Meta has revealed that it used public posts from Facebook and Instagram to train its new Meta AI virtual assistant. In a move to retain trust, the company emphasized that they excluded private posts shared only with family and friends to safeguard consumers’ privacy.
Meta also made it clear that private chats on its messaging services were not used as training data for the AI model. The company took additional steps to filter out private details from public datasets used during the training process.
Meta’s President of Global Affairs, Nick Clegg, stated, “We’ve tried to exclude datasets that have a heavy preponderance of personal information.” He highlighted that the “vast majority” of the data used for training was publicly available. He also named LinkedIn as an example of a website Meta deliberately chose not to use due to privacy concerns.
Internet scraping of data
These developments come amid increasing criticism of tech companies for using internet-scraped information without permission to train their AI models. These models process vast amounts of data to summarize information and generate content like images.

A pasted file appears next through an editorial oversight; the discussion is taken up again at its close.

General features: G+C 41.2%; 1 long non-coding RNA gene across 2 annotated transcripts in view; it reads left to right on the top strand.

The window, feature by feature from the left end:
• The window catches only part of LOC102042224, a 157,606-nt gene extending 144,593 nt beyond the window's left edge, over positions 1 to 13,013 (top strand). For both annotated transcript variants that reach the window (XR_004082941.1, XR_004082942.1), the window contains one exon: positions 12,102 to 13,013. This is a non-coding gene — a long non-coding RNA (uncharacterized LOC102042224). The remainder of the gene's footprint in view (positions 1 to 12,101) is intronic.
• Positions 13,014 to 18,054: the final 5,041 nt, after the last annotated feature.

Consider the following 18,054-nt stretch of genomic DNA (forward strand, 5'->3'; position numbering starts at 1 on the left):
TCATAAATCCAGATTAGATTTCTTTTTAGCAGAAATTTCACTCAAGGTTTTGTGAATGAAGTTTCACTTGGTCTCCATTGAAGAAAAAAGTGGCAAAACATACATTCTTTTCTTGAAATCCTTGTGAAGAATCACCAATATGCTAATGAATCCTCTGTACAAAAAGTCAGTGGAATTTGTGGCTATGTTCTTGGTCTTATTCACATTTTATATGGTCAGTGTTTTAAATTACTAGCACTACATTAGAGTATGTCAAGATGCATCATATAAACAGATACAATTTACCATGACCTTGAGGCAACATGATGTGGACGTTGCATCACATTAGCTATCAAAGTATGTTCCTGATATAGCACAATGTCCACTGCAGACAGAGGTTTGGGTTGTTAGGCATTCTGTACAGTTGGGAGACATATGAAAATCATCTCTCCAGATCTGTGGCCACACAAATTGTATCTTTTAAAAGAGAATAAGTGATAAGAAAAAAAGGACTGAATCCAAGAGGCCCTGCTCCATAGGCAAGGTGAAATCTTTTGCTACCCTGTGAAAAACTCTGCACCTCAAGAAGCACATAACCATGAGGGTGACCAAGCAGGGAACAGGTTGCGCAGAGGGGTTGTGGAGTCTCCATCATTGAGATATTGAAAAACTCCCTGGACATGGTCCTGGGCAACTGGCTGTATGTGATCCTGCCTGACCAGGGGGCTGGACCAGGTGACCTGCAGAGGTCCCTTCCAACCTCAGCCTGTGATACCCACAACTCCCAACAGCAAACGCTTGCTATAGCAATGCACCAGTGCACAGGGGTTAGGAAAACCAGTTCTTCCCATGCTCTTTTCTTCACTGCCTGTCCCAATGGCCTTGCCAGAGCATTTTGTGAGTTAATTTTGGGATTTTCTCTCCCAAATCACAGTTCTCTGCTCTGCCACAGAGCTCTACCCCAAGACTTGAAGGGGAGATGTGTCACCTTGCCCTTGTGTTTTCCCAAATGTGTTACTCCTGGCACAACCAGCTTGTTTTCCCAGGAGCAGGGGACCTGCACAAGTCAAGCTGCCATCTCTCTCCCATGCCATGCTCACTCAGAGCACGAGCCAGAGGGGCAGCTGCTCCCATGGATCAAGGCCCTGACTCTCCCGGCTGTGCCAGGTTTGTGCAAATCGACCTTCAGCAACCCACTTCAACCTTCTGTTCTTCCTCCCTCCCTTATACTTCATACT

Concerns have arisen regarding the use of private or copyrighted materials during this process, potentially leading to copyright infringement lawsuits. Meta’s new AI assistant, Meta AI, was unveiled at the company’s annual Connect conference. This year’s event mostly centred around artificial intelligence.
Meta AI is capable of generating text, audio, and imagery. It has real-time information access through a partnership with Microsoft’s Bing search engine.
The training data for Meta AI included public Facebook and Instagram posts encompassing both text and photos. These posts were used to train image generation, while the chat functions were supplemented with publicly available and annotated datasets.
Regarding copyrighted materials, Clegg acknowledged the potential for litigation to determine whether creative content falls under existing fair use. Fair use permits limited use of protected works for purposes such as commentary, research, and parody. He stated, “We think it is, but I strongly suspect that’s going to play out in litigation.”
Perhaps it would have been better to have had an opt-out option for users on the platforms. After all, Meta still does not own the copyright for those images. Open.AI has just this week announced that they are letting artists opt out of training data. However, the process is so convoluted that they may as well have not bothered.
It’s an interesting problem and one that we will continue to see playing out regarding AI and copyrighted material to train data sets.